Many people post blogs, just for fun or for their own benefit. Writing is a great way to organize your thoughts, even if only for yourself. In the process of doing so you also learn more about the topics your interested in as you research the topic of the day. Blogs are unique in that this post for example, will still be here tomorrow, next week, five years from now.

Many blogs develop big readership, either through promotion or word of mouth due to great content. But an advertiser can take advantage of the industry as a whole, even those that don't get frequent visits.

When you advertise on a blog, the most cost-effective way to go is through a mention and a link within the blog. Essentially you pay the blogger to write about you, your product and/or your company. This can be done through services like CrispAds or PayPerPost, often for as little as $5 per blogger. Of course you get to approve any post you're paying for. This accomplishes several things. First, there's the obvious. Readers of that particular blog are informed of your product and provided a link. That link, remember is there for as long as the blog exists. It may be there for years, or even decades. An added benefit is that the more links you have to your site across the web, the higher you rank on search engines, regardless of the readership of the particular page its on.

Here's where it gets really interesting. Many bloggers will attempt to maximize traffic by selecting topics based on currently popular search terms. These term rankings are updated every hour or so. Suppose you put out an offer to pay $25 per post for bloggers to discuss your company: Easy Street Designs. $25 is not huge, but it's enough to get the attention of a lot of bloggers. Most of the interested parties are going to do a search for your company to get more information for their post. If enough of them do so around the same time (shortly after you post your offer, say Monday morning), your company is going to show up in the top 100 search terms for that hour. This can result in a whole slew of unsolicited blog posts about your company by other bloggers chasing trends. In the end you may pay for a dozen posts and actually get several hundred. The downside is that you have no editorial control over the unsolicited posts. Oh well. What do want for nothing?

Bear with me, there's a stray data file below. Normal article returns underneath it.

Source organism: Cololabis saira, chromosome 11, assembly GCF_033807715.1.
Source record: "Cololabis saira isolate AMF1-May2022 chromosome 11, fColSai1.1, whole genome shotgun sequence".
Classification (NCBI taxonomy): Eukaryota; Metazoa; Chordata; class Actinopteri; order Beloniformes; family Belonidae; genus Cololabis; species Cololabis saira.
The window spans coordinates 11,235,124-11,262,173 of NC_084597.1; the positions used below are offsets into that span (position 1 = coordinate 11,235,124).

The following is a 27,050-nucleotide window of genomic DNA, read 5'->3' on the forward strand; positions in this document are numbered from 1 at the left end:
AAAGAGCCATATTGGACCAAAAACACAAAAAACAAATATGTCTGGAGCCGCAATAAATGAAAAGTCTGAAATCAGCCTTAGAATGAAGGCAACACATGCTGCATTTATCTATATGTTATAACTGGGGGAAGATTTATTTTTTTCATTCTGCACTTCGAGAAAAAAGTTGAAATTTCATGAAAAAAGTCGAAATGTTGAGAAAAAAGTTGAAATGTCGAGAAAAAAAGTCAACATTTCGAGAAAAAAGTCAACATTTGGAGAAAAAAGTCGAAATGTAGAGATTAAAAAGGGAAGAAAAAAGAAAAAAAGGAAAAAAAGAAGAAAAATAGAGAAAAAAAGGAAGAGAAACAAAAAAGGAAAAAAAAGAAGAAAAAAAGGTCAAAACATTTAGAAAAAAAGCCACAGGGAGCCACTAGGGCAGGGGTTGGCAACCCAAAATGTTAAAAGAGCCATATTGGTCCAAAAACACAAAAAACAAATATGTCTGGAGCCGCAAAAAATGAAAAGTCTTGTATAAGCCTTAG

Tuesday, January 1, 2008

The Future of Marketing and Advertising

I gazed into my crystal ball and saw a vision of the future of marketing and advertising. OK, it was the bottom of a beer glass and an active imagination, but it was a cool vision nonetheless.

Advertising has always been tied to art, entertainment, information. It's a means of associating a product or a company with a feeling or image. Most often, these are good feelings and positive images, from the point of view of your target audience. Naturally you want to cause your target demographic to experience good feelings in association with your company, product or service.

At present there are usually a series of middlemen between the advertiser and the creative content he or she wants to be associated with. Offerings are limited, as are opportunities for the producers, by the capacity and capability of the middlemen.

While I don't expect the middlemen to disappear, I do expect their relevance to shrink dramatically as advertisers and content creators work more directly together. First the larger companies, directly producing shows rather than buying advertising space during airtime. The advertiser becomes the producer and can even become the broadcaster as both production and transmission become easier and less expensive.

The only indispensable elements in the system are the advertiser (producers of goods and services) and the creatives. While the rest may hang around, their influence will be severely diminished. It may not be the death of the salesman, but he wont be what he used to be.

Expose Yourself - So you want to be a writer

For some writing is work, for others, it's just something they like to do. For all writers, knowing that others are reading your work is a form of compensation in and of itself. How do you get your work in front of new readers when you're just starting out?

There are several opportunities available now on the web, if you're willing to provide at least some content for free. Sites like, and provide a place where writers can post their work for reprint. Publishers of Blogs, ezines, websites and print material can access and use these works under certain parameters (full credit given, no changing the article, publish work in its entirety, etc) The conditions may vary from site to site and from article to article. It's important to read the fine print before submitting or using the work.

Whether your an aspiring writer, a part time blogger, a website owner or a publisher, the new marketplace provides an unprecedented volume of content as well as distribution possibilities.